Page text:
4 Microscopic dynamics In this section we will look at the first model that people came up with when they started to model polymers from the microscopic level. It s called the Oldroyd B model. We will
More informationF f v 1 = c100(10 3 ) m h da 1h 3600 s b =
14 11. The 2Mg car has a velocity of v 1 = 100km>h when the v 1 100 km/h driver sees an obstacle in front of the car. It takes 0.75 s for him to react and lock the brakes, causing the car to skid. If
More informationProjectile Motion 1:Horizontally Launched Projectiles
A cannon shoots a clown directly upward with a speed of 20 m/s. What height will the clown reach? How much time will the clown spend in the air? Projectile Motion 1:Horizontally Launched Projectiles Two
More informationState of Stress at Point
State of Stress at Point Einstein Notation The basic idea of Einstein notation is that a covector and a vector can form a scalar: This is typically written as an explicit sum: According to this convention,
More informationThe Sun and Solar Energy
I The Sun and Solar Energy One of the most important forces behind global change on Earth is over 90 million miles distant from the planet. The Sun is the ultimate, original source of the energy that drives
More informationDepartamento de Física, Ingeniería de Sistemas y Teoría de la Señal FUNDAMENTALS OF PHYSICS IN ENGINEERING I
Departamento de Física, Ingeniería de Sistemas y Teoría de la Señal FUNDAMENTALS OF PHYSICS IN ENGINEERING I Degree in Sound and Image in Telecommunications Engineering Polytechnic University College UNIT
More informationLecture Presentation Chapter 7 Rotational Motion
Lecture Presentation Chapter 7 Rotational Motion Suggested Videos for Chapter 7 Prelecture Videos Describing Rotational Motion Moment of Inertia and Center of Gravity Newton s Second Law for Rotation Class
More informationSolutions to old Exam 1 problems
Solutions to old Exam 1 problems Hi students! I am putting this old version of my review for the first midterm review, place and time to be announced. Check for updates on the web site as to which sections
More informationA QUICK GUIDE TO THE FORMULAS OF MULTIVARIABLE CALCULUS
A QUIK GUIDE TO THE FOMULAS OF MULTIVAIABLE ALULUS ontents 1. Analytic Geometry 2 1.1. Definition of a Vector 2 1.2. Scalar Product 2 1.3. Properties of the Scalar Product 2 1.4. Length and Unit Vectors
More informationUNIVERSITY OF SASKATCHEWAN Department of Physics and Engineering Physics
UNIVERSITY OF SASKATCHEWAN Department of Physics and Engineering Physics Physics 111.6 MIDTERM TEST #4 March 15, 2007 Time: 90 minutes NAME: (Last) Please Print (Given) STUDENT NO.: LECTURE SECTION (please
More informationphysics 112N magnetic fields and forces
physics 112N magnetic fields and forces bar magnet & iron filings physics 112N 2 bar magnets physics 112N 3 the Earth s magnetic field physics 112N 4 electro magnetism! is there a connection between electricity
More informationChapter 10. Flow Rate. Flow Rate. Flow Measurements. The velocity of the flow is described at any
Chapter 10 Flow Measurements Material from Theory and Design for Mechanical Measurements; Figliola, Third Edition Flow Rate Flow rate can be expressed in terms of volume flow rate (volume/time) or mass
More information1. Fluids Mechanics and Fluid Properties. 1.1 Objectives of this section. 1.2 Fluids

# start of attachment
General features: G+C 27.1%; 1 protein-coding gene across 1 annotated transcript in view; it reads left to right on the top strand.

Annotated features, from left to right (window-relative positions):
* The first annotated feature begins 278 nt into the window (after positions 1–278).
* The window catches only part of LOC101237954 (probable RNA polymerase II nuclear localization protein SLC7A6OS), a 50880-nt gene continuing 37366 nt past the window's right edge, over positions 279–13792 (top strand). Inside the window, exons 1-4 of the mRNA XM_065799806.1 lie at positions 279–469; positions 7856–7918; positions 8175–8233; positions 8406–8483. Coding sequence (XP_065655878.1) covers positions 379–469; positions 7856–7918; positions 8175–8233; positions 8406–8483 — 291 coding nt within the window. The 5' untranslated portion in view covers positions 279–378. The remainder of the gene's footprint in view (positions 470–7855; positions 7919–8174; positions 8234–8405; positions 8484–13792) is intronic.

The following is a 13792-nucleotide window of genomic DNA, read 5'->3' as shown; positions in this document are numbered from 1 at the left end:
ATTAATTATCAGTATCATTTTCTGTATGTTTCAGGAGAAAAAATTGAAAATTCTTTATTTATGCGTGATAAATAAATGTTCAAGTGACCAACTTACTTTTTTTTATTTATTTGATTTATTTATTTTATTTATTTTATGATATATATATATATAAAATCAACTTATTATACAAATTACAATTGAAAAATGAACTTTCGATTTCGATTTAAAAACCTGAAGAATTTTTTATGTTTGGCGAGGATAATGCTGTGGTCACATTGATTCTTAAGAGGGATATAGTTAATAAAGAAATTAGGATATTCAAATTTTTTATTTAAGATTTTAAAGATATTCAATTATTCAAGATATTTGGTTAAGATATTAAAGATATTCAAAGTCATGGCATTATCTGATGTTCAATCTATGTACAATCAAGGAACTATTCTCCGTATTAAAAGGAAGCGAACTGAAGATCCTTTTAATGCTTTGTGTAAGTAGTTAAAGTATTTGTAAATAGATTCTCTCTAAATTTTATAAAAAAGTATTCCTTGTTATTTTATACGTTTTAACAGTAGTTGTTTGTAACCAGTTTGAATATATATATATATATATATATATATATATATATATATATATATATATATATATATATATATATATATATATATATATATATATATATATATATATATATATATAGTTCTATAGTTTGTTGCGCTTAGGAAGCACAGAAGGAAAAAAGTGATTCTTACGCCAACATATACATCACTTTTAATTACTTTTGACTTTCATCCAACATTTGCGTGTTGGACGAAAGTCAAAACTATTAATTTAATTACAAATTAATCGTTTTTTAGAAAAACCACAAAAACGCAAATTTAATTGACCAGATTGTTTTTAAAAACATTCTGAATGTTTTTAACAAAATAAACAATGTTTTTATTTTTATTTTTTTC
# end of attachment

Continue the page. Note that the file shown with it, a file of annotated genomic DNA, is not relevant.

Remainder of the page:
1. Fluids Mechanics and Fluid Properties What is fluid mechanics? As its name suggests it is the branch of applied mechanics concerned with the statics and dynamics of fluids  both liquids and gases.
More informationUniversitätsstrasse 1, D40225 Düsseldorf, Germany 3 Current address: Institut für Festkörperforschung,
Lane formation in oppositely charged colloidal mixtures  supplementary information Teun Vissers 1, Adam Wysocki 2,3, Martin Rex 2, Hartmut Löwen 2, C. Patrick Royall 1,4, Arnout Imhof 1, and Alfons van
More informationLecture 6. Weight. Tension. Normal Force. Static Friction. Cutnell+Johnson: 4.84.12, second half of section 4.7
Lecture 6 Weight Tension Normal Force Static Friction Cutnell+Johnson: 4.84.12, second half of section 4.7 In this lecture, I m going to discuss four different kinds of forces: weight, tension, the normal
More informationAnimations in Creo 3.0
Animations in Creo 3.0 ME170 Part I. Introduction & Outline Animations provide useful demonstrations and analyses of a mechanism's motion. This document will present two ways to create a motion animation
More informationInduced voltages and Inductance Faraday s Law
Induced voltages and Inductance Faraday s Law concept #1, 4, 5, 8, 13 Problem # 1, 3, 4, 5, 6, 9, 10, 13, 15, 24, 23, 25, 31, 32a, 34, 37, 41, 43, 51, 61 Last chapter we saw that a current produces a magnetic
More informationSection 9.5: Equations of Lines and Planes
Lines in 3D Space Section 9.5: Equations of Lines and Planes Practice HW from Stewart Textbook (not to hand in) p. 673 # 35 odd, 237 odd, 4, 47 Consider the line L through the point P = ( x, y, ) that
More informationLinear DC Motors. 15.1 Magnetic Flux. 15.1.1 Permanent Bar Magnets
Linear DC Motors The purpose of this supplement is to present the basic material needed to understand the operation of simple DC motors. This is intended to be used as the reference material for the linear
More informationKINEMATICS OF PARTICLES RELATIVE MOTION WITH RESPECT TO TRANSLATING AXES
KINEMTICS OF PRTICLES RELTIVE MOTION WITH RESPECT TO TRNSLTING XES In the previous articles, we have described particle motion using coordinates with respect to fixed reference axes. The displacements,
More information